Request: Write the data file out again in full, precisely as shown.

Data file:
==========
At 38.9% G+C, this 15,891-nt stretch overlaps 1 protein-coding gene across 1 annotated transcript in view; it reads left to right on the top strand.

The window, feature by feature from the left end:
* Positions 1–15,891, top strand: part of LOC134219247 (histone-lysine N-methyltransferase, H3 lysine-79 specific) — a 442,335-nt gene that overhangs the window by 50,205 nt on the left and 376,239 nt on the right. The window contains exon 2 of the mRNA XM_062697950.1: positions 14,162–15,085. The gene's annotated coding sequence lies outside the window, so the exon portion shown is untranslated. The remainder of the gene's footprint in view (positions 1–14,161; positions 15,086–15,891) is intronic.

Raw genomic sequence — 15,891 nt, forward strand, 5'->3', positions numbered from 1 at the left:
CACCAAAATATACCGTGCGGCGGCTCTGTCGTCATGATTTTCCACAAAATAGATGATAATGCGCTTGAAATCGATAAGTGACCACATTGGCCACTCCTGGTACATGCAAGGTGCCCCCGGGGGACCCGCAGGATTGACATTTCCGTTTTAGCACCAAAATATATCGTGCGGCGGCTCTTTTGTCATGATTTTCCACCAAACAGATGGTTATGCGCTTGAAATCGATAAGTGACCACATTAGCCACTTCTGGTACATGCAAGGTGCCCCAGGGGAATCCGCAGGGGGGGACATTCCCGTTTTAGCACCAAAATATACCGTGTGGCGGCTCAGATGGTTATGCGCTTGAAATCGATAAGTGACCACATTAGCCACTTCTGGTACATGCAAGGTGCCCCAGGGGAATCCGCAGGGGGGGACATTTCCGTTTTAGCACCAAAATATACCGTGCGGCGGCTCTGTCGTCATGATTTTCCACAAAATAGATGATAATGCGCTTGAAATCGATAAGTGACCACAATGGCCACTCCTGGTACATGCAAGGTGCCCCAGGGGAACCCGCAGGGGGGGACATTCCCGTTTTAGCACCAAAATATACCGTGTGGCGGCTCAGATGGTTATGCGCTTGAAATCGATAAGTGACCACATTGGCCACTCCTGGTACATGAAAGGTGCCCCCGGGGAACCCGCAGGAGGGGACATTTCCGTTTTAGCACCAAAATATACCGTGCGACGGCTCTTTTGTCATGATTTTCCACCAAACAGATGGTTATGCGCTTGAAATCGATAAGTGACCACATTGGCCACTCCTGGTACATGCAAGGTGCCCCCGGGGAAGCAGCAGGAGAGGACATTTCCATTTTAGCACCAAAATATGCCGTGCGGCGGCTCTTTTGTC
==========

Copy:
At 38.9% G+C, this 15,891-nt stretch overlaps 1 protein-coding gene across 1 annotated transcript in view; it reads left to right on the top strand.

The window, feature by feature from the left end:
* Positions 1–15,891, top strand: part of LOC134219247 (histone-lysine N-methyltransferase, H3 lysine-79 specific) — a 442,335-nt gene that overhangs the window by 50,205 nt on the left and 376,239 nt on the right. The window contains exon 2 of the mRNA XM_062697950.1: positions 14,162–15,085. The gene's annotated coding sequence lies outside the window, so the exon portion shown is untranslated. The remainder of the gene's footprint in view (positions 1–14,161; positions 15,086–15,891) is intronic.

Raw genomic sequence — 15,891 nt, forward strand, 5'->3', positions numbered from 1 at the left:
CACCAAAATATACCGTGCGGCGGCTCTGTCGTCATGATTTTCCACAAAATAGATGATAATGCGCTTGAAATCGATAAGTGACCACATTGGCCACTCCTGGTACATGCAAGGTGCCCCCGGGGGACCCGCAGGATTGACATTTCCGTTTTAGCACCAAAATATATCGTGCGGCGGCTCTTTTGTCATGATTTTCCACCAAACAGATGGTTATGCGCTTGAAATCGATAAGTGACCACATTAGCCACTTCTGGTACATGCAAGGTGCCCCAGGGGAATCCGCAGGGGGGGACATTCCCGTTTTAGCACCAAAATATACCGTGTGGCGGCTCAGATGGTTATGCGCTTGAAATCGATAAGTGACCACATTAGCCACTTCTGGTACATGCAAGGTGCCCCAGGGGAATCCGCAGGGGGGGACATTTCCGTTTTAGCACCAAAATATACCGTGCGGCGGCTCTGTCGTCATGATTTTCCACAAAATAGATGATAATGCGCTTGAAATCGATAAGTGACCACAATGGCCACTCCTGGTACATGCAAGGTGCCCCAGGGGAACCCGCAGGGGGGGACATTCCCGTTTTAGCACCAAAATATACCGTGTGGCGGCTCAGATGGTTATGCGCTTGAAATCGATAAGTGACCACATTGGCCACTCCTGGTACATGAAAGGTGCCCCCGGGGAACCCGCAGGAGGGGACATTTCCGTTTTAGCACCAAAATATACCGTGCGACGGCTCTTTTGTCATGATTTTCCACCAAACAGATGGTTATGCGCTTGAAATCGATAAGTGACCACATTGGCCACTCCTGGTACATGCAAGGTGCCCCCGGGGAAGCAGCAGGAGAGGACATTTCCATTTTAGCACCAAAATATGCCGTGCGGCGGCTCTTTTGTC